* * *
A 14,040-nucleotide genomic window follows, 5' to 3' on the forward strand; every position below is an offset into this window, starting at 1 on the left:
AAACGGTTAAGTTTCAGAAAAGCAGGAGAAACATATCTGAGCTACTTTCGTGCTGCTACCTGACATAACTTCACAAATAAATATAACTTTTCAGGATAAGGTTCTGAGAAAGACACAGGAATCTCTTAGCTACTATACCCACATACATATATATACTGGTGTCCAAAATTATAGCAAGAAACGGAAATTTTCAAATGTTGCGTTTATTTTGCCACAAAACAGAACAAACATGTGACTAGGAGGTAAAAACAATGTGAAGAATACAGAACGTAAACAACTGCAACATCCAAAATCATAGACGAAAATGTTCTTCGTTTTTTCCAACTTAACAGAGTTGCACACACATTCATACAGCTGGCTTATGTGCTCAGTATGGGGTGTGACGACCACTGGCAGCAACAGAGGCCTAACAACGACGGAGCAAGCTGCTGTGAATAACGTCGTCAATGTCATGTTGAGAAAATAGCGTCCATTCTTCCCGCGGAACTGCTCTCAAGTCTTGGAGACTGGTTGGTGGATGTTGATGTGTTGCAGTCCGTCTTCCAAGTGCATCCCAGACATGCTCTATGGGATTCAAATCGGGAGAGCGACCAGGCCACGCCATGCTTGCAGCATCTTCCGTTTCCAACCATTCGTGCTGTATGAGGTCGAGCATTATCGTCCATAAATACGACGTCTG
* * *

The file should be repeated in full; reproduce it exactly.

A 14,040-nucleotide genomic window follows, 5' to 3' on the forward strand; every position below is an offset into this window, starting at 1 on the left:
AAACGGTTAAGTTTCAGAAAAGCAGGAGAAACATATCTGAGCTACTTTCGTGCTGCTACCTGACATAACTTCACAAATAAATATAACTTTTCAGGATAAGGTTCTGAGAAAGACACAGGAATCTCTTAGCTACTATACCCACATACATATATATACTGGTGTCCAAAATTATAGCAAGAAACGGAAATTTTCAAATGTTGCGTTTATTTTGCCACAAAACAGAACAAACATGTGACTAGGAGGTAAAAACAATGTGAAGAATACAGAACGTAAACAACTGCAACATCCAAAATCATAGACGAAAATGTTCTTCGTTTTTTCCAACTTAACAGAGTTGCACACACATTCATACAGCTGGCTTATGTGCTCAGTATGGGGTGTGACGACCACTGGCAGCAACAGAGGCCTAACAACGACGGAGCAAGCTGCTGTGAATAACGTCGTCAATGTCATGTTGAGAAAATAGCGTCCATTCTTCCCGCGGAACTGCTCTCAAGTCTTGGAGACTGGTTGGTGGATGTTGATGTGTTGCAGTCCGTCTTCCAAGTGCATCCCAGACATGCTCTATGGGATTCAAATCGGGAGAGCGACCAGGCCACGCCATGCTTGCAGCATCTTCCGTTTCCAACCATTCGTGCTGTATGAGGTCGAGCATTATCGTCCATAAATACGACGTCTG